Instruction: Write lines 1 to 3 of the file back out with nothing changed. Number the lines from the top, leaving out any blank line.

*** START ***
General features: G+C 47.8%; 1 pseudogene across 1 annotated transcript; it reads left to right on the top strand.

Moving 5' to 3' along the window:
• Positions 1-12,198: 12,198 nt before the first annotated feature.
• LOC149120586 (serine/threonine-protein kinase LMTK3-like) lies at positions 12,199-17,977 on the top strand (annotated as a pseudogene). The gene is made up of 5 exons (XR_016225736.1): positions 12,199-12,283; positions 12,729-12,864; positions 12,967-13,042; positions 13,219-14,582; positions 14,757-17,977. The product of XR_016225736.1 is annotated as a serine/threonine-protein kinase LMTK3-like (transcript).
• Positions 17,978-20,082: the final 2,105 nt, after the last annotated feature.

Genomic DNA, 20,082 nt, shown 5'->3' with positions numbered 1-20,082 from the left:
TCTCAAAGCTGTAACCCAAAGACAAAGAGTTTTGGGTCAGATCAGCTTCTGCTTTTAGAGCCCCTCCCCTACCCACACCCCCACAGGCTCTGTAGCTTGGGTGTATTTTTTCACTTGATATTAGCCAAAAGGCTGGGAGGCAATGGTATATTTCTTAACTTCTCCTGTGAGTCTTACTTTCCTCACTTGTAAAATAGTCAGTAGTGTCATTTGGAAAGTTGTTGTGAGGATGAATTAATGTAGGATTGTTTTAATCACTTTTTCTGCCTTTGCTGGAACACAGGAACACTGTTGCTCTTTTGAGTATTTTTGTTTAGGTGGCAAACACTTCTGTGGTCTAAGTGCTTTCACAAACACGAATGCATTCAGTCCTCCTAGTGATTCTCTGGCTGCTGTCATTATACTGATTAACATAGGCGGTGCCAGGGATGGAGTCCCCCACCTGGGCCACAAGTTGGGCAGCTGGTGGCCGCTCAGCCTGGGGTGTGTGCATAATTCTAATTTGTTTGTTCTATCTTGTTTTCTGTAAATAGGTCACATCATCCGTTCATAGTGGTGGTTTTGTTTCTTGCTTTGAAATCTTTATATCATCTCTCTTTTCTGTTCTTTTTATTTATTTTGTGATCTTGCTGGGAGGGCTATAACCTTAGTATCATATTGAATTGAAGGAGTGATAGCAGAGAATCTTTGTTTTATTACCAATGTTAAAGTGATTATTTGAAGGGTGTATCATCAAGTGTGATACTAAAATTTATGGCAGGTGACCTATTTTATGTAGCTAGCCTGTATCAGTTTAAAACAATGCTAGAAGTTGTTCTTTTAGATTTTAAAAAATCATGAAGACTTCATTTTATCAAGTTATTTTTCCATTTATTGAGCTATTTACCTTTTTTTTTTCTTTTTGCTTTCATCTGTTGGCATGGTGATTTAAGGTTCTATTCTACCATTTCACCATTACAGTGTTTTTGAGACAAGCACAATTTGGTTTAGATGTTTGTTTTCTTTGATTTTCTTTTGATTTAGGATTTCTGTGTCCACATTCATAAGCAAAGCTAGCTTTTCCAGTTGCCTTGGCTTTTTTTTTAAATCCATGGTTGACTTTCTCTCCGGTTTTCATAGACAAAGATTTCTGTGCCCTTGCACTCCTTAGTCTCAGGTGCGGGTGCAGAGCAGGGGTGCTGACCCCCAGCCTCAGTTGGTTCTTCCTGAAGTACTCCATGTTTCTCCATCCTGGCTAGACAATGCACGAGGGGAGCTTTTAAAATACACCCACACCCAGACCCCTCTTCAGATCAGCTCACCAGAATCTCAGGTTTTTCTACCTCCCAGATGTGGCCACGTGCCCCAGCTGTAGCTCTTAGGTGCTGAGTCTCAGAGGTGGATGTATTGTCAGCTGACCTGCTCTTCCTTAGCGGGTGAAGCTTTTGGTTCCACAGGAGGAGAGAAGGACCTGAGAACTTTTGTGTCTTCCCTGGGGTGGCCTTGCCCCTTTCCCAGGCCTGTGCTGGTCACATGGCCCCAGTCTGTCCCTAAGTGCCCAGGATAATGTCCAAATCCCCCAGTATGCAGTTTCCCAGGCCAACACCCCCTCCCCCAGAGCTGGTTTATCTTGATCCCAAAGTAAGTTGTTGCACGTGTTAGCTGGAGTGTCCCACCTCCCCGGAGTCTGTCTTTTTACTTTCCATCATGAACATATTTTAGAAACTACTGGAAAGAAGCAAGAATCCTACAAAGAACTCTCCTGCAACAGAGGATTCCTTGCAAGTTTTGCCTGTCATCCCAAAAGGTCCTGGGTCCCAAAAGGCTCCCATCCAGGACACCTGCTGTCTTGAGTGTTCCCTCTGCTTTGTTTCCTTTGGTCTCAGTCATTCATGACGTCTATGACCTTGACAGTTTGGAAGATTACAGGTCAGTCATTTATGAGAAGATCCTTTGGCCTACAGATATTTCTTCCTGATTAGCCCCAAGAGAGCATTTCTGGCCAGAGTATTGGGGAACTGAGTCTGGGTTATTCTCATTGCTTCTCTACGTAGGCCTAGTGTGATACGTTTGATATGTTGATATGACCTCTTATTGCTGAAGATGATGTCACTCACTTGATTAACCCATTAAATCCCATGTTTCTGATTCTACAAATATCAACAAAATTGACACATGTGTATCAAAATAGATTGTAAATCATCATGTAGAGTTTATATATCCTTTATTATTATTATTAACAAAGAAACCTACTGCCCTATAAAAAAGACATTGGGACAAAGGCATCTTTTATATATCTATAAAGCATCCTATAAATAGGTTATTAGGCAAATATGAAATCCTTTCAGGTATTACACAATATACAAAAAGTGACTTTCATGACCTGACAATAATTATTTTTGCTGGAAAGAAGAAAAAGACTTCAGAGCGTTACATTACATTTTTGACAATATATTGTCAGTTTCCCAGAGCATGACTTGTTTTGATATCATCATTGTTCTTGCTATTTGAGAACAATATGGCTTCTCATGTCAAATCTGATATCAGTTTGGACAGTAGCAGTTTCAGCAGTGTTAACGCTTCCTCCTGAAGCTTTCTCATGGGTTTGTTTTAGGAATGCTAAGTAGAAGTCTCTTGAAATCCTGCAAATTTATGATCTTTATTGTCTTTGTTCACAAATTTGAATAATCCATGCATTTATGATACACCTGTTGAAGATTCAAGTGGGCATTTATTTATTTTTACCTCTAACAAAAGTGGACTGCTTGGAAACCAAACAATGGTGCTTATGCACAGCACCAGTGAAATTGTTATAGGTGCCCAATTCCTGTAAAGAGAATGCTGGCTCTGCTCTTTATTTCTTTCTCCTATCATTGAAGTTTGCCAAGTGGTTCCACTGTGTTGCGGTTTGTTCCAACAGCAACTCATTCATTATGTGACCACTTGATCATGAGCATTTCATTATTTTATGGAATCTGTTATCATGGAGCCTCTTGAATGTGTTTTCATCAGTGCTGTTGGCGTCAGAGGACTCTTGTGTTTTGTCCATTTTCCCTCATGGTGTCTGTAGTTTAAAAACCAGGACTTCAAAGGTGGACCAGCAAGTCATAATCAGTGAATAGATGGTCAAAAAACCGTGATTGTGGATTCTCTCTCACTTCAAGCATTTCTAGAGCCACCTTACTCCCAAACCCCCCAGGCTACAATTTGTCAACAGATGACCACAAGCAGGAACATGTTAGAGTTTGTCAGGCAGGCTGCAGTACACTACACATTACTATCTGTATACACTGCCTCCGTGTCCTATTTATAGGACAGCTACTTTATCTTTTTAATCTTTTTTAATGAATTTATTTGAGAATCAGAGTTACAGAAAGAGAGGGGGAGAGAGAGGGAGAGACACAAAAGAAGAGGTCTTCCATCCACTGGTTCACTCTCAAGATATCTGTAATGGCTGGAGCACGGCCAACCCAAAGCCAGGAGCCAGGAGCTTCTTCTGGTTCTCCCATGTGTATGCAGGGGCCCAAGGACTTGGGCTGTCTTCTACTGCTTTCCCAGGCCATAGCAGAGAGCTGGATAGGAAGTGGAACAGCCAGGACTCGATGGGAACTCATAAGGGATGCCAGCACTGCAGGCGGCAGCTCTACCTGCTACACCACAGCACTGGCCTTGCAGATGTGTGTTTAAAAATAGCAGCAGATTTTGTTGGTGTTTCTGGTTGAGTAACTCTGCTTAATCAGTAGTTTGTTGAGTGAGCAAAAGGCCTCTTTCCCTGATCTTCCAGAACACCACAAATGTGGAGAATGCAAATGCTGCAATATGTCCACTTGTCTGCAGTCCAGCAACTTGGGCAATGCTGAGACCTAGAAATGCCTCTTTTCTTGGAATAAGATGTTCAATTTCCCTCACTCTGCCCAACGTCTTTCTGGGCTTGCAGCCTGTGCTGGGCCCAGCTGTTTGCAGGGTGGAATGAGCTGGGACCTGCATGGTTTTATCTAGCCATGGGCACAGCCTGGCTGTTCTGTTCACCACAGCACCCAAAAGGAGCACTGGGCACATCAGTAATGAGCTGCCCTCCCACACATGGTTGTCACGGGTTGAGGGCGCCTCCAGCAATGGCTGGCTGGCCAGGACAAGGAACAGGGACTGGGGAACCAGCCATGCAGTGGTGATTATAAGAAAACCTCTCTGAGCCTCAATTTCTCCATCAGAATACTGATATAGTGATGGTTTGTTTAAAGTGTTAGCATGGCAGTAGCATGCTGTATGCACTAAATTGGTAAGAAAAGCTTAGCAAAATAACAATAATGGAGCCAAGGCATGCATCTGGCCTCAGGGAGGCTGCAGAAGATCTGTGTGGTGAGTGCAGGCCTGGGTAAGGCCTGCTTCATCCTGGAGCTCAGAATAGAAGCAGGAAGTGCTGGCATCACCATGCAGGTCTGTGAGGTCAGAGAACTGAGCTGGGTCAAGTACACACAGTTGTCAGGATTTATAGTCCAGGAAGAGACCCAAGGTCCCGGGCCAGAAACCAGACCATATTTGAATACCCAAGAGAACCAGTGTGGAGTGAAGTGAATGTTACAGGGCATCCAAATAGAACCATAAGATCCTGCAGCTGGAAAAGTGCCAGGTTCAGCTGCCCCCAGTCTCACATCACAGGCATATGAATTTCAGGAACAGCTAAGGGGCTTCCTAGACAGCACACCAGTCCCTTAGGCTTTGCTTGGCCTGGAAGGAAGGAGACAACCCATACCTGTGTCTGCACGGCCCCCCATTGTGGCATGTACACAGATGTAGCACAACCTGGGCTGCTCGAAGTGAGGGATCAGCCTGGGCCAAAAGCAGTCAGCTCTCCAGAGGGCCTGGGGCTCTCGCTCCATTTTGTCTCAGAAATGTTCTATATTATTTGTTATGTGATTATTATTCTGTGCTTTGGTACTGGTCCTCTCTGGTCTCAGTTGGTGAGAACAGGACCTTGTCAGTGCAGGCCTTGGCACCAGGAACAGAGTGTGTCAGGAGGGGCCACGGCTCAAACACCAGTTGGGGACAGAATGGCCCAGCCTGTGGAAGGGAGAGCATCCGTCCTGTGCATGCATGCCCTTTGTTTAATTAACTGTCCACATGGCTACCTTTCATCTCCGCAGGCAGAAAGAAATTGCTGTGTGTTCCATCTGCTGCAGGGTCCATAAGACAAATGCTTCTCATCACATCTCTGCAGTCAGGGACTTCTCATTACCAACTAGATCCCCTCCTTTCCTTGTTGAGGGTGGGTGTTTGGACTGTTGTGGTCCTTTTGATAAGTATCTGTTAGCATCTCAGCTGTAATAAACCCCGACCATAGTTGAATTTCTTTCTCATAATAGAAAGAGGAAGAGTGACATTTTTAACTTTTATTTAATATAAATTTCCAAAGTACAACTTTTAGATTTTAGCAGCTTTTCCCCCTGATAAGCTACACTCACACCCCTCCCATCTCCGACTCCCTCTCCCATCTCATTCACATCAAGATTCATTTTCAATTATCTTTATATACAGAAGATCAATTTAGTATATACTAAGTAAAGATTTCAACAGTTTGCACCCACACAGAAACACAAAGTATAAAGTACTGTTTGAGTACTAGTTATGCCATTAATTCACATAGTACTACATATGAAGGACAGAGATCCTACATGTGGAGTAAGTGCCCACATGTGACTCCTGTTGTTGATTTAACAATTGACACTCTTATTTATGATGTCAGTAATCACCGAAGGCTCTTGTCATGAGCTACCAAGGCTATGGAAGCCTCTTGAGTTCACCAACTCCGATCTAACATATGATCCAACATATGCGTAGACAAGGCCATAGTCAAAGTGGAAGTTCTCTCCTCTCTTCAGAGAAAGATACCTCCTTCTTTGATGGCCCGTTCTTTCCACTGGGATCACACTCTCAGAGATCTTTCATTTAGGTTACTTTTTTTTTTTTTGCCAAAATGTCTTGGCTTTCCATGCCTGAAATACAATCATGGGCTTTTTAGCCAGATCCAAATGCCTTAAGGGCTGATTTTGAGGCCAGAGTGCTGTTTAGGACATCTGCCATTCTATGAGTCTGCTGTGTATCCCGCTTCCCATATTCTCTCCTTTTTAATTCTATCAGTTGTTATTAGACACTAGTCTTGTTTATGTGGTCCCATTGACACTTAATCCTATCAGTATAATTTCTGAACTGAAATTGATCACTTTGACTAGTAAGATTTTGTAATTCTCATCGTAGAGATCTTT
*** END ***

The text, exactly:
General features: G+C 47.8%; 1 pseudogene across 1 annotated transcript; it reads left to right on the top strand.

Moving 5' to 3' along the window:
• Positions 1-12,198: 12,198 nt before the first annotated feature.